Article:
Regarding wholesale CBDCs, the authors note that they can be used to govern the inner workings of the financial system and promise their audience, which is again primarily powerful individuals and institutions, that their privacy will be protected, thanks to zero-knowledge proof—also used in the cryptocurrency industry.
The authors also described how a wholesale CBDC would be used to settle a digital currency transaction that’s not done in a retail CBDC. They gave someone buying a house with privately issued eMoney with the deed automatically transferred as an example. They suggested that “the same system could also allow for digital representations of stocks and bonds.”
In other words, they would be tokenizing all real-world assets on their permission blockchains. Some would argue that if this happens, the central bank and, by extension, the government would own your assets. They would be able to revoke your ownership of anything and everything. And if you don't have physical evidence that it was once yours, you will have no way of proving to anyone that it ever was.
People in crypto communities that understand crypto know that buying and holding cryptocurrency in your own wallet is the way to circumvent this, as no one can take it away from you.
There’s no need to worry just yet because the next section of the BIS report talks about the real problem for us; the retail CBDC. It points out the mass adoption of Brazil's fast payment system as proof that the average person will voluntarily adopt a retail CBDC, even though the BIS’s own research shows that only 4-12% of adults in developed countries would voluntarily adopt a retail CBDC.
The authors also applaud the Federal Reserve Bank of Boston's milestone of reaching 1.7 million transactions per second in its CBDC trials, noting that this is faster than payment networks like Visa and cryptocurrency blockchains.
It seems the authors conveniently forgot about Bitcoins Lightning Network, which can process an estimated 40 million transactions per second.
So, if you're wondering, how will the central banks convince anyone to adopt this? The authors clearly state that by allowing non-bank entities to offer CBDC wallets, they can also overcome the lack of trust in financial institutions that holds back many individuals in today's system.
In other words, central banks will use private companies that people trust to roll out their retail CBDCs. This is funny, considering the authors spent the earlier part of the report trying to convince the reader that the central banks and their financial systems are the pinnacles of trust.
What's even funnier is that the BIS actually reported on how much people trust the financial system. The figure is only around 60% in developed countries and possibly even lower now.
The authors then reiterate what's been said in other BIS reports about the privacy of retail CBDCs, stating that “central banks have no commercial interest in personal data and can thus credibly design systems in the public interest.” Put simply, privacy for them but not for us. They also quote that transactions would not be recorded on a public blockchain visible to all.
If all of this wasn't bad enough, the authors discuss a global “multi CBDC platform” that the world's central banks will govern in the following subsection. And the cherry on top is that the privacy of these entities will be insured, so the public will have no idea who controls this powerful system.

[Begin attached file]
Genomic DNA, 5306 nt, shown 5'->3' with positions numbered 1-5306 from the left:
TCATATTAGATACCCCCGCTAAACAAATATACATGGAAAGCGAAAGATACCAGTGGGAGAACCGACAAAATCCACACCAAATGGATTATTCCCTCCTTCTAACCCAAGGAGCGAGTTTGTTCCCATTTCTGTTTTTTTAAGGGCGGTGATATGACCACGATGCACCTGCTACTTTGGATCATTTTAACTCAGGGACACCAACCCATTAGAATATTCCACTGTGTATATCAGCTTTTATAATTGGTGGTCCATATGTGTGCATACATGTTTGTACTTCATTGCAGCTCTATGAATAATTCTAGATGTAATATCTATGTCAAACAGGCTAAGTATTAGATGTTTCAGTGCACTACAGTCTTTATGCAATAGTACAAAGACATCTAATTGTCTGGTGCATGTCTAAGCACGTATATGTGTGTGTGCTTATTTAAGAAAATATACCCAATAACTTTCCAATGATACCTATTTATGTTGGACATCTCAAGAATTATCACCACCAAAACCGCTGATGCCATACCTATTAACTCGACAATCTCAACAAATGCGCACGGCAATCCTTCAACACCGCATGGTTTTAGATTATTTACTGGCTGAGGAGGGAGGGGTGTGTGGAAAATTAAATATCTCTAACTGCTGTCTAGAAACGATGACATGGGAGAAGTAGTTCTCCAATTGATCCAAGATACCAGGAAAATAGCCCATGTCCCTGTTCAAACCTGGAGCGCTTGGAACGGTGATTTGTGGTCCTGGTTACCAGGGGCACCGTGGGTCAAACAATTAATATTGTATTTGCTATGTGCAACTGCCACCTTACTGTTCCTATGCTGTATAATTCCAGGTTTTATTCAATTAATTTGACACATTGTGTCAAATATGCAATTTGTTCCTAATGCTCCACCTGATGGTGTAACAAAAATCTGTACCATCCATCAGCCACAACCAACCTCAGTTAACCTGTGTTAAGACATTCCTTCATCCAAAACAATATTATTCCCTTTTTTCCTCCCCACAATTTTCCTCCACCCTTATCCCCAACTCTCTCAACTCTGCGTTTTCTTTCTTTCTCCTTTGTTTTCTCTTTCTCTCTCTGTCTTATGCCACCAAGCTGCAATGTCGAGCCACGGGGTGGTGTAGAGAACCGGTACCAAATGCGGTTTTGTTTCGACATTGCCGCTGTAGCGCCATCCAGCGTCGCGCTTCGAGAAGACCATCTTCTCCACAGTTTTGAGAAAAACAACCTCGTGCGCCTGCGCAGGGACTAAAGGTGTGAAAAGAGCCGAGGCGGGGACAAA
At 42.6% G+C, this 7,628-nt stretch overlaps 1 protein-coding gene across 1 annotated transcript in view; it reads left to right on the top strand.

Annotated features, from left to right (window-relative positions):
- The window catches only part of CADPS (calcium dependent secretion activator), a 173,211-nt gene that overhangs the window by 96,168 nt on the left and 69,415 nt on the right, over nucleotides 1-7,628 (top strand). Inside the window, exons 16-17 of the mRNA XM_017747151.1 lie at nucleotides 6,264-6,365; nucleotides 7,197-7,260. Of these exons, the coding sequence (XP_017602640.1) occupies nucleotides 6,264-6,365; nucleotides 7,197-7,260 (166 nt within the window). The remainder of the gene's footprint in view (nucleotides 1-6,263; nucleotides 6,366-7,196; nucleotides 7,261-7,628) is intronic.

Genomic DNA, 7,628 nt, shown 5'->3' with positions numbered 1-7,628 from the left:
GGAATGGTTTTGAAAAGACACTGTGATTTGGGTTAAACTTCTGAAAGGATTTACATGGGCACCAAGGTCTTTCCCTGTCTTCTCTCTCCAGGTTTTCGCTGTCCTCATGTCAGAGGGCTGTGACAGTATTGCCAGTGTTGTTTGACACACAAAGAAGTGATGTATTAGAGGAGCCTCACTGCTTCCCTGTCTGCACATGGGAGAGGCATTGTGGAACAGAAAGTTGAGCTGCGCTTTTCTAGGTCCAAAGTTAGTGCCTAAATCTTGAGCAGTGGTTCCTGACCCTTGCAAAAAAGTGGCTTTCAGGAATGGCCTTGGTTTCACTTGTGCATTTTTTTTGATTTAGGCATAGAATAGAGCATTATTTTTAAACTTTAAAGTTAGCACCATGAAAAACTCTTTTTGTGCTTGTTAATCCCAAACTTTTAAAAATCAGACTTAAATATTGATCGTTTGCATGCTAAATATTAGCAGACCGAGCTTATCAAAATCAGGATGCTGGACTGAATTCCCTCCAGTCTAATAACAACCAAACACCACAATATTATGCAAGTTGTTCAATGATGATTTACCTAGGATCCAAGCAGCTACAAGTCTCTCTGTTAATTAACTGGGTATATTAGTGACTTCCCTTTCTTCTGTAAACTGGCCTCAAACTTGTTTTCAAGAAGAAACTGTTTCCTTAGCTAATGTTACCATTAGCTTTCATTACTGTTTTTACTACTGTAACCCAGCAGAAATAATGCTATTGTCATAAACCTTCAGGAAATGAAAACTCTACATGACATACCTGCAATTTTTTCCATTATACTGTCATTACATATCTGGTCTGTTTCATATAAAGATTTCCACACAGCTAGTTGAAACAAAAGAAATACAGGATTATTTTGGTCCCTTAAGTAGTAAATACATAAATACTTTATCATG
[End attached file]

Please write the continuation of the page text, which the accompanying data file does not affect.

Although these statements are made in the context of a wholesale CBDC, the authors make sure that the reader knows that the same global platform could be put in place for retail CBDCs and similar types of digital currencies.
The authors conclude by briefly commenting on the progress being made on the BIS’s explicitly stated goals and list the following statistics,
This list includes the United States Federal Reserve’s plans to roll out the “FED NOW” fast payment system in 2023. It will have many of the same qualities as a retail CBDC, especially if the US government manages to roll out a digital ID system as per Shin’s remarks in his media briefing.
Meanwhile, France and Switzerland are working on a multi-CBDC platform, as are Singapore, Malaysia, Australia, South Africa, Hong Kong, Thailand, China, and the United Arab Emirates.
“In sum, central banks are working together to advance domestic policy goals and to support a seamlessly integrated global monetary system with concrete benefits for their economies and end-users.”
And because the authors still need to bash crypto and drive home the conclusion,
“Instead of serving society, crypto and defi are plagued by congestion fragmentation and high rents, in addition to the immediate concerns about the risks of losses and financial instability.”
This statement might be the most hypocritical of the report because many central banks are testing their CBDCs using cryptocurrency blockchains.
So, the big question is, what does all this mean for the crypto market? Many believe this news is insanely bullish for crypto because nobody is buying into the BIS’s “BS” except the central bankers.
Other previous BIS reports could be considered shamelessly evil, and the average individual and institution would not adopt this technology voluntarily. The only way you could convince the average individual and, or institution to adopt this technology would be through force or a crisis, and, conveniently, there's no shortage of those these days.
It's also fascinating how the authors hold up the central banks as the center of the universe and how they are willingly or unwillingly unable to acknowledge just how fast innovation in crypto has been. Four years ago, the BIS laughed at crypto. Now, it's starting to fight it. Does this mean that crypto will win in four years' time?
Let's just say that it's interesting that this is around the time we would see the next crypto bull market top. This obviously doesn't mean that fiat currencies will be defeated in four years, but it could mark the tipping point where crypto adoption becomes so widespread that it genuinely can't be stopped.
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Also published @ BeforeIt’sNews.com